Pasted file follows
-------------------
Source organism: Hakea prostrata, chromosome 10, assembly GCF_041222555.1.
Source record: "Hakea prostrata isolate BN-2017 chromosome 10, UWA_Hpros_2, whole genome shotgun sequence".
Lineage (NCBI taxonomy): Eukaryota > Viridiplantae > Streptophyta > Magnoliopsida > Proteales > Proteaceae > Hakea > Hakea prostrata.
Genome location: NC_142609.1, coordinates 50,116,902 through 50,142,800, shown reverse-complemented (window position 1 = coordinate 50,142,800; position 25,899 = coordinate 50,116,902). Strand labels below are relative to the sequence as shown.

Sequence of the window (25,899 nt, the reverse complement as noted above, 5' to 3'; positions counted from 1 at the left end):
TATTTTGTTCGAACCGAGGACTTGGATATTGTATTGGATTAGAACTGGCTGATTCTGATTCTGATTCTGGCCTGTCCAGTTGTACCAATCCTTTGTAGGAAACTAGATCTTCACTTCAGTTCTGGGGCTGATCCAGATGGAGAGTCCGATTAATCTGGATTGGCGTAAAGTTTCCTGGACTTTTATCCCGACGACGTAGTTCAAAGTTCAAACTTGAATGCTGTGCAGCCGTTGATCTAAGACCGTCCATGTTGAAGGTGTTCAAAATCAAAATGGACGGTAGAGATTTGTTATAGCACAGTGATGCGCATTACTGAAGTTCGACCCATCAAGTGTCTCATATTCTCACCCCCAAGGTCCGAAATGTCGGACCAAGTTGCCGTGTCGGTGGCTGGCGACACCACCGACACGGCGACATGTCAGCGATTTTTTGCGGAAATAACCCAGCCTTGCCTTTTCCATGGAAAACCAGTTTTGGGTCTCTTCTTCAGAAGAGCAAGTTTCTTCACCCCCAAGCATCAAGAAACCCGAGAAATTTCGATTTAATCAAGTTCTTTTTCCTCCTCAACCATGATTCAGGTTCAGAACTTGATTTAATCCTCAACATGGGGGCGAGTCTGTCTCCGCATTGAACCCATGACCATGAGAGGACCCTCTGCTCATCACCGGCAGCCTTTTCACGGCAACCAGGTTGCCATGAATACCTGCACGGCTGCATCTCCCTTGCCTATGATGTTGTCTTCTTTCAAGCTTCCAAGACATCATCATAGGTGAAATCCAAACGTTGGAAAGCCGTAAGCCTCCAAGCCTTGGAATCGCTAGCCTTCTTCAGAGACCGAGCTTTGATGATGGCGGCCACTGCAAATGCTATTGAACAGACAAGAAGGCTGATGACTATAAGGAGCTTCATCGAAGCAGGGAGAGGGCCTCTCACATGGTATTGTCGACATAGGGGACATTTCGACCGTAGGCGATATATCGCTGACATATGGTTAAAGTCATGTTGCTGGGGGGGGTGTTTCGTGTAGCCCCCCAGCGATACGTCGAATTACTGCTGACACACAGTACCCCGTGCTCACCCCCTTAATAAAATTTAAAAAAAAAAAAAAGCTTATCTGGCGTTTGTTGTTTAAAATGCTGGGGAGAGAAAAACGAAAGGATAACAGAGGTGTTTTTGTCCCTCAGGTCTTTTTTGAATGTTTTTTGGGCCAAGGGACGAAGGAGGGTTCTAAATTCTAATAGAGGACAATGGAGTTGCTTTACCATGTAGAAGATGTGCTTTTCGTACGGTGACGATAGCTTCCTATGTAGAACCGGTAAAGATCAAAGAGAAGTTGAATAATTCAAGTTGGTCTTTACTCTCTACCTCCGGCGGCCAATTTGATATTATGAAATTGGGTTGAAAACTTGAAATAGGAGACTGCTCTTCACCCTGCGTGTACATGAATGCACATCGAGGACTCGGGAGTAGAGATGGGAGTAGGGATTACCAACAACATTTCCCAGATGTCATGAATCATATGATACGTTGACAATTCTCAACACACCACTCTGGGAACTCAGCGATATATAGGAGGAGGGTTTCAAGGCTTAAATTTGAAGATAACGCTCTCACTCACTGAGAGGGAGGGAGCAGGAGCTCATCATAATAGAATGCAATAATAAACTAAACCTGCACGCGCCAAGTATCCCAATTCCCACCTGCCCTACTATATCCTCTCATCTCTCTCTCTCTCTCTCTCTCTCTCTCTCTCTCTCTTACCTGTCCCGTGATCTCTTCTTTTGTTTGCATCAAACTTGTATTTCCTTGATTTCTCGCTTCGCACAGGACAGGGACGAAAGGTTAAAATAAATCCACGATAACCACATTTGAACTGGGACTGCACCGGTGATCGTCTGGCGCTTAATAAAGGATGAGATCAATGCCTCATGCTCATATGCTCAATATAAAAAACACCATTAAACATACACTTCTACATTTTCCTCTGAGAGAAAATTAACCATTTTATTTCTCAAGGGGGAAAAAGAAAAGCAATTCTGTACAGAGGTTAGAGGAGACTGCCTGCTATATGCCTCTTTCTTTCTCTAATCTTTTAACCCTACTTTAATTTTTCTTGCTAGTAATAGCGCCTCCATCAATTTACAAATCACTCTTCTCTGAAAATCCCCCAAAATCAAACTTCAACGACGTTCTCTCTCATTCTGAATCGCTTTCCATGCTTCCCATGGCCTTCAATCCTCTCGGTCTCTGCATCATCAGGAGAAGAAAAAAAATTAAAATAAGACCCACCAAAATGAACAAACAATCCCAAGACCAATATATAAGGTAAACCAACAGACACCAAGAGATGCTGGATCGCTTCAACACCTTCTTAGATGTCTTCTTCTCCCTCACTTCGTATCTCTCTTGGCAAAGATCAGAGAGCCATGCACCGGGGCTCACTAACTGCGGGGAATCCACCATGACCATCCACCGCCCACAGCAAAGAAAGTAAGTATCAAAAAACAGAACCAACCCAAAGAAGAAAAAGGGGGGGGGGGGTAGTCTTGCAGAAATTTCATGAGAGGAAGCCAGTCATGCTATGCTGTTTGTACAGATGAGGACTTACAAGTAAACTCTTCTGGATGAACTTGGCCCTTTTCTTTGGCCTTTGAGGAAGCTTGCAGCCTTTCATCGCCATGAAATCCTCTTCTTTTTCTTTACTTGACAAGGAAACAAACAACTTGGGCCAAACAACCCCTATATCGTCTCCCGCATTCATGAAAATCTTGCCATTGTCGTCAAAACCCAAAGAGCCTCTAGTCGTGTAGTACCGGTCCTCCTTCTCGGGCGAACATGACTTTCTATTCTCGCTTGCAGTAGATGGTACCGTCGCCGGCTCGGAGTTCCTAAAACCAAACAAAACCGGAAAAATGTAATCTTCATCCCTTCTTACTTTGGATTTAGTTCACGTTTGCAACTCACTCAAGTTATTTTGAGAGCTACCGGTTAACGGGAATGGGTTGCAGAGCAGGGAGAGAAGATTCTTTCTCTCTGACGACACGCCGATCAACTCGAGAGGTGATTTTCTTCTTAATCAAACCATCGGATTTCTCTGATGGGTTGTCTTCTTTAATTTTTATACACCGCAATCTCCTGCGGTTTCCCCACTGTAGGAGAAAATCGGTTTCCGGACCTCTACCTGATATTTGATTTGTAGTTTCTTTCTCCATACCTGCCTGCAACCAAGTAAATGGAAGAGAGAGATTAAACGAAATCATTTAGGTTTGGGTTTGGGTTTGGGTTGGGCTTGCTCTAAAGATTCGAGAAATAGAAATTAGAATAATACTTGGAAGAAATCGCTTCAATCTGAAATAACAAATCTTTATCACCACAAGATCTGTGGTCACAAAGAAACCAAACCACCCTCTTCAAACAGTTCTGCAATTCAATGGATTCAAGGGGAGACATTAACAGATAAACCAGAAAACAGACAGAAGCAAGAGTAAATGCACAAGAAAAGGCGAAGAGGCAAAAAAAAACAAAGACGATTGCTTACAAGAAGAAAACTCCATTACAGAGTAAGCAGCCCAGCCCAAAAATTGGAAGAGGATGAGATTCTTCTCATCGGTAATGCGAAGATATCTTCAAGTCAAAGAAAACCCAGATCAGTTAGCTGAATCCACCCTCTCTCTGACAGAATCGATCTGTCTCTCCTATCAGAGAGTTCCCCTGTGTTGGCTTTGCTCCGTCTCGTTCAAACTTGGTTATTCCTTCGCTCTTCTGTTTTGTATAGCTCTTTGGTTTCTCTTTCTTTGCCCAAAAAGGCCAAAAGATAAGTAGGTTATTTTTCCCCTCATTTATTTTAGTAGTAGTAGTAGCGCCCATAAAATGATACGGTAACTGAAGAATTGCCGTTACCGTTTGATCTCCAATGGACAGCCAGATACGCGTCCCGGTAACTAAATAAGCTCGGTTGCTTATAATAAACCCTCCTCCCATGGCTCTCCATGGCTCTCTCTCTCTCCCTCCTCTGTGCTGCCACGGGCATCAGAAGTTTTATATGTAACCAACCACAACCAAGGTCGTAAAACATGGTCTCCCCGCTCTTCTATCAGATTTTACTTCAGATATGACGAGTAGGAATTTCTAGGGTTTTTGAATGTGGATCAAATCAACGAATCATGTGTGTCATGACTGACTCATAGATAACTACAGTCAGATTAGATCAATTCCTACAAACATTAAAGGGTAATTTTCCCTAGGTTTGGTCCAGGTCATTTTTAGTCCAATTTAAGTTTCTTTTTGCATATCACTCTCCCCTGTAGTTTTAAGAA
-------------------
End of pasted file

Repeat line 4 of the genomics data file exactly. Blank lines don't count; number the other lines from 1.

Genome location: NC_142609.1, coordinates 50,116,902 through 50,142,800, shown reverse-complemented (window position 1 = coordinate 50,142,800; position 25,899 = coordinate 50,116,902). Strand labels below are relative to the sequence as shown.